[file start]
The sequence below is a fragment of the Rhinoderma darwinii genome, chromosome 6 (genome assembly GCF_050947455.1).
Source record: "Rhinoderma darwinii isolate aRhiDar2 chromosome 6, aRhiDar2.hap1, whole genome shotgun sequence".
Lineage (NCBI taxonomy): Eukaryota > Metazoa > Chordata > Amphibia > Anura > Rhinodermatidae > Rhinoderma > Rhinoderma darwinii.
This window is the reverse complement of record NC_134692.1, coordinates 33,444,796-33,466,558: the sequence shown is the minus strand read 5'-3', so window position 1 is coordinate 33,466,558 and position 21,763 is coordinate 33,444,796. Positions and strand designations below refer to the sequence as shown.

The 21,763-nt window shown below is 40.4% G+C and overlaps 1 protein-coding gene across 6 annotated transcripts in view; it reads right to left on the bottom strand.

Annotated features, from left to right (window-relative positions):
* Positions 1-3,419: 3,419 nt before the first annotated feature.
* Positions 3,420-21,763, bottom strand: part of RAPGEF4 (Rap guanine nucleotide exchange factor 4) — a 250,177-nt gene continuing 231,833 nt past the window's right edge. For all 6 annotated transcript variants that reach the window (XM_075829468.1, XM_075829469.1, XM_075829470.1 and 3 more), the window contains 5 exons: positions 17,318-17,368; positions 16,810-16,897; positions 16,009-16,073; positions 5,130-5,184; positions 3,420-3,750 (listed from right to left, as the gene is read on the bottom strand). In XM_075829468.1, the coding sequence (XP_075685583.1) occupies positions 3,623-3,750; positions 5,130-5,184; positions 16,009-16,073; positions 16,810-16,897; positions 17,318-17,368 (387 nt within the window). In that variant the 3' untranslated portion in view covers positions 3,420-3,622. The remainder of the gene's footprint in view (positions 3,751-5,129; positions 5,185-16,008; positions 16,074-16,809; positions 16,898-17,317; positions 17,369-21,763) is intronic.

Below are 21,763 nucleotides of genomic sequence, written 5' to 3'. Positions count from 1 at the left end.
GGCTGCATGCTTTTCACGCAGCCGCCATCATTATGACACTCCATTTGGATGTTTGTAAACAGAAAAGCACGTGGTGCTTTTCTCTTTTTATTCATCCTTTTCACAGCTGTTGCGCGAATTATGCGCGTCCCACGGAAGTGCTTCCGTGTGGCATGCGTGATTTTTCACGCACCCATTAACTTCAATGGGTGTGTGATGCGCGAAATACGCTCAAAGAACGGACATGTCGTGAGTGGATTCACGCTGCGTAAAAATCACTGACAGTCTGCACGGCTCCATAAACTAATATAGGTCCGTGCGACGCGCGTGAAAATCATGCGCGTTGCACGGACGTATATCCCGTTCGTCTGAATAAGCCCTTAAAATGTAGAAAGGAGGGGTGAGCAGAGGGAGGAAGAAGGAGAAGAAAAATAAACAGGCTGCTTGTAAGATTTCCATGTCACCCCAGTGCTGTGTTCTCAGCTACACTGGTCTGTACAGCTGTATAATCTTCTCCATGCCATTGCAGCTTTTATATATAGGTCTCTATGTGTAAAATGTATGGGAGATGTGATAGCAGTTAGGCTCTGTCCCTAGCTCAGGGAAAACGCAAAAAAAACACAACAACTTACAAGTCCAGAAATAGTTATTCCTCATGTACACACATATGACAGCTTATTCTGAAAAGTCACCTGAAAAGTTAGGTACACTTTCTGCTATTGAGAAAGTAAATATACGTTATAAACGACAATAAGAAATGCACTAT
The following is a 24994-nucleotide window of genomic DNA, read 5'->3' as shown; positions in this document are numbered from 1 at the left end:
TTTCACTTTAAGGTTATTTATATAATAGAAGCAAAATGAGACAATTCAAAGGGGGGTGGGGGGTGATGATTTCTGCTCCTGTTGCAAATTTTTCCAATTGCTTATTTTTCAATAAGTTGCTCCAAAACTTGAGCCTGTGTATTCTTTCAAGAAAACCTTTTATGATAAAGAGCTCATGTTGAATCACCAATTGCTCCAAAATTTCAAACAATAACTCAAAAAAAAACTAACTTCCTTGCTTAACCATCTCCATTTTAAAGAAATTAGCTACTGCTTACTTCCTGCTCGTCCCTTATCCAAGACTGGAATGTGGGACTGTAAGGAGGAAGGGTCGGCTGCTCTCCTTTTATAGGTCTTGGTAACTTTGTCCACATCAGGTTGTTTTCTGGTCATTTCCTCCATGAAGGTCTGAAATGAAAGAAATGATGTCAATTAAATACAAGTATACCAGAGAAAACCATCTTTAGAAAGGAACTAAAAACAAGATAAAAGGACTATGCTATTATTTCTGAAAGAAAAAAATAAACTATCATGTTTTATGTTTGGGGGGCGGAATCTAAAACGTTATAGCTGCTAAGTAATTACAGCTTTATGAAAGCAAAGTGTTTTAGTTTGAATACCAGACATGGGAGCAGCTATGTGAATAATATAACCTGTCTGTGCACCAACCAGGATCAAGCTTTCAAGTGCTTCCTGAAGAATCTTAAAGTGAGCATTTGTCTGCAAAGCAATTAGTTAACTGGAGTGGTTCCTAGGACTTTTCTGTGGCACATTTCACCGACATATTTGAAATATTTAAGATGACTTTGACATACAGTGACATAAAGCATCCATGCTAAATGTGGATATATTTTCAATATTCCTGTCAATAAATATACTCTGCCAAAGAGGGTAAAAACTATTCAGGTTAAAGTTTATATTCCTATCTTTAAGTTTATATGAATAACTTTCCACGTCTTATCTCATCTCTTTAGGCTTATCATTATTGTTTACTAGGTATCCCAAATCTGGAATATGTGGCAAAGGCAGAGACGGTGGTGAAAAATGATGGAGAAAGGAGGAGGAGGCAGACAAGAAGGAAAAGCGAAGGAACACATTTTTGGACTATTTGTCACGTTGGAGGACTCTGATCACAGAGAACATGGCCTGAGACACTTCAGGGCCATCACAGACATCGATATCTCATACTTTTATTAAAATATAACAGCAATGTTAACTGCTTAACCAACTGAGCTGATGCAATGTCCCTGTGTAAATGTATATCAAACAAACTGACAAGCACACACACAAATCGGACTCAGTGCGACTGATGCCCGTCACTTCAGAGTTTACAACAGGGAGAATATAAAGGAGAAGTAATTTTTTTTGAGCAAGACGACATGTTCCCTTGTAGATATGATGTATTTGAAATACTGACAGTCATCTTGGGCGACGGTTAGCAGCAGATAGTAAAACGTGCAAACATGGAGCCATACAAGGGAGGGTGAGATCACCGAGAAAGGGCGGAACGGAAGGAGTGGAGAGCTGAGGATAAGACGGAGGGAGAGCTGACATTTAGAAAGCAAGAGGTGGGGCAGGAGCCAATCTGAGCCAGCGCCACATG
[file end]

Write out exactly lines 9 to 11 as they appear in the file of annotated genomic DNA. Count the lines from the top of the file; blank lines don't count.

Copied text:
Below are 21,763 nucleotides of genomic sequence, written 5' to 3'. Positions count from 1 at the left end.
GGCTGCATGCTTTTCACGCAGCCGCCATCATTATGACACTCCATTTGGATGTTTGTAAACAGAAAAGCACGTGGTGCTTTTCTCTTTTTATTCATCCTTTTCACAGCTGTTGCGCGAATTATGCGCGTCCCACGGAAGTGCTTCCGTGTGGCATGCGTGATTTTTCACGCACCCATTAACTTCAATGGGTGTGTGATGCGCGAAATACGCTCAAAGAACGGACATGTCGTGAGTGGATTCACGCTGCGTAAAAATCACTGACAGTCTGCACGGCTCCATAAACTAATATAGGTCCGTGCGACGCGCGTGAAAATCATGCGCGTTGCACGGACGTATATCCCGTTCGTCTGAATAAGCCCTTAAAATGTAGAAAGGAGGGGTGAGCAGAGGGAGGAAGAAGGAGAAGAAAAATAAACAGGCTGCTTGTAAGATTTCCATGTCACCCCAGTGCTGTGTTCTCAGCTACACTGGTCTGTACAGCTGTATAATCTTCTCCATGCCATTGCAGCTTTTATATATAGGTCTCTATGTGTAAAATGTATGGGAGATGTGATAGCAGTTAGGCTCTGTCCCTAGCTCAGGGAAAACGCAAAAAAAACACAACAACTTACAAGTCCAGAAATAGTTATTCCTCATGTACACACATATGACAGCTTATTCTGAAAAGTCACCTGAAAAGTTAGGTACACTTTCTGCTATTGAGAAAGTAAATATACGTTATAAACGACAATAAGAAATGCACTAT
The following is a 24994-nucleotide window of genomic DNA, read 5'->3' as shown; positions in this document are numbered from 1 at the left end: